How 4-H Took Big Ag Money Without Selling Out

A pig raised by a 4-H member in Tennessee relaxes in its pen.<a href="http://www.flickr.com/photos/brent_nashville/220828858/sizes/z/in/photostream/" target="_blank">SeeMidTN.com</a>/Flickr

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Until recently, I had never really given 4-H Club a whole lot of thought. This was kind of intentional; I put 4-H in the same category in my mind as books like Old Yeller and Where the Red Fern Grows, in which kids grow to love an animal only to learn that eventually (spoiler alert!) it’s going to die. The horror!

But after a trip to the Alameda County Fair, where the kids milling around the 4-H small-animals display area (bunnies galore!) were far less grim than I had imagined, I decided to find out more about the club. The first thing I learned was that it’s giant: With 6.5 million members, 4-H is one of the largest youth organizations in the world. In addition to the old standbys of animal husbandry and home economics, the club now offers programs based around science and technology, sports, and a host of other subjects, in cities, suburbs, and rural areas.

But here’s the really interesting thing about 4-H: It’s full of contradictions. Big Ag has its fingerprints all over the club; among its sponsoring partners, the club lists Monsanto, DuPont, Cargill, John Deere, Philip Morris USA, and Kraft Foods. When you consider the fact that the average age of the American farmer is creeping up toward 60, it makes sense that agribusiness would want to support a program that turns kids on to farming.

And yet, at least when it comes to raising livestock, the values the club teaches are about as far off from industrial agriculture as you can get. The 4-H kids and leaders I talked to all spoke passionately about the importance of raising animals in humane conditions, on a healthy and varied diet. Members are encouraged to spend time with their animals, and they are required to learn about the biology and health of the animals they raise; kids can even participate in animal “bowls,” sort of like quiz shows for the animal husbandry set. “In 4-H we try to make kids understand the responsibility that comes with raising an animal,” says Stephanie Fontana, a 4-H program representative in Santa Cruz, California. “You’re in charge of another being.” Imagine that, 4-H agribiz sponsors!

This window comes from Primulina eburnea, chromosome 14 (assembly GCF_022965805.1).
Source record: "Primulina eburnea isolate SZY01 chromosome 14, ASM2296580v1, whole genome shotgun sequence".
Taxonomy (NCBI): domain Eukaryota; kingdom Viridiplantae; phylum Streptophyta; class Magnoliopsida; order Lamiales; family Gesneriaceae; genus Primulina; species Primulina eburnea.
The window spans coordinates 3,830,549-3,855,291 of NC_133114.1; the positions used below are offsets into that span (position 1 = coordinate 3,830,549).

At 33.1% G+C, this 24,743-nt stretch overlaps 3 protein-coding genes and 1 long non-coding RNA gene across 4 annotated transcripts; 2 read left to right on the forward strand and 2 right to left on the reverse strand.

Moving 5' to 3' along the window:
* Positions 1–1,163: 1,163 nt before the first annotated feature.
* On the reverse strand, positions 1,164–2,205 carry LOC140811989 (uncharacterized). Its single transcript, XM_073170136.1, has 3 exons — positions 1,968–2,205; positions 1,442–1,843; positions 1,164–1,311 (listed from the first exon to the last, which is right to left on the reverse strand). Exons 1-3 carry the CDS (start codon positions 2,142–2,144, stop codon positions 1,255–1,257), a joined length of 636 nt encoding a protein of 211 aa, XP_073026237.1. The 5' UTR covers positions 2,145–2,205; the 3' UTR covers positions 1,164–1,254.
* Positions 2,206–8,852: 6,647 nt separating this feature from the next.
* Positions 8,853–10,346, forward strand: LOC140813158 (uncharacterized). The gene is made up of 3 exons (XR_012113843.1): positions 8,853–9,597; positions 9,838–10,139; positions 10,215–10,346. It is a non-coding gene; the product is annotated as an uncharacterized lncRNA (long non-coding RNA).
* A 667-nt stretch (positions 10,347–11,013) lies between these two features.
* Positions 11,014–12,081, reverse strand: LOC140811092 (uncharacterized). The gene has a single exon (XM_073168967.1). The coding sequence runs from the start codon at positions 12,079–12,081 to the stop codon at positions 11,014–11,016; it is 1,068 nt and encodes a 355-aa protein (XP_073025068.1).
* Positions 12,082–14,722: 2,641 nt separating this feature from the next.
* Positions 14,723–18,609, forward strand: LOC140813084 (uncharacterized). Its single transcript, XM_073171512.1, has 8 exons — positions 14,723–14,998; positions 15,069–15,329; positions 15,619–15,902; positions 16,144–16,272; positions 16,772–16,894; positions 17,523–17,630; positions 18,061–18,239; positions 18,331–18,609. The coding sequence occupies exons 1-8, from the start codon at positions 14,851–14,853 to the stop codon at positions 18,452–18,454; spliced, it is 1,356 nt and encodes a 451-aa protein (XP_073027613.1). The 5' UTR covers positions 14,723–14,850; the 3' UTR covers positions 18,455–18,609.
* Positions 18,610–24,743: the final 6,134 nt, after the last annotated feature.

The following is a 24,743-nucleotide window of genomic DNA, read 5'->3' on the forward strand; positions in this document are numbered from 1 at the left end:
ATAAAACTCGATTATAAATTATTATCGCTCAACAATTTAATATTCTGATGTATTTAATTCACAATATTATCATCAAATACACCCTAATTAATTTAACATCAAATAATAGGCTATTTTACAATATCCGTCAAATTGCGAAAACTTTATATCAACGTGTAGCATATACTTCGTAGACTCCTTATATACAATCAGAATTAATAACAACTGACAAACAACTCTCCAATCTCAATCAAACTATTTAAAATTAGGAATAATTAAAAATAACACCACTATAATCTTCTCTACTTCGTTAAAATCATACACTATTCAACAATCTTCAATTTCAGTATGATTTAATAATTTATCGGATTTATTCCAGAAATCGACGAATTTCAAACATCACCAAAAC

At the Alameda County Fair, I met Kendyl Schultze, a 17-year-old high school senior from San Ramon, California, who has been raising animals with 4-H for nine years. Watch Kendyl talk about her 4-H experience in this video made by my fellow MoJo editor Jen Quraishi:

After hanging out with Kendyl, I wanted to know more. What’s it like to get an animal ready for fair time? Is 4-H actually inspiring kids to be farmers? So I decided to make friends with a few more 4-Hers. Over the next few months, I’ll be blogging about kids who walk their pigs in Oakland, a family that raises heritage turkeys through a partnership with Slow Food, and a pair of twins who are trying to save their family’s ranch with chickens that started out as a 4-H project. Know a cool 4-H member I should talk to? Let me know in the comments.

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We didn't know what to expect when we told you we needed to raise $400,000 before our fiscal year closed on June 30, and we're thrilled to report that our incredible community of readers contributed some $415,000 to help us keep charging as hard as we can during this crazy year.

You just sent an incredible message: that quality journalism doesn't have to answer to advertisers, billionaires, or hedge funds; that newsrooms can eke out an existence thanks primarily to the generosity of its readers. That's so powerful. Especially during what's been called a "media extinction event" when those looking to make a profit from the news pull back, the Mother Jones community steps in.

The months and years ahead won't be easy. Far from it. But there's no one we'd rather face the big challenges with than you, our committed and passionate readers, and our team of fearless reporters who show up every day.

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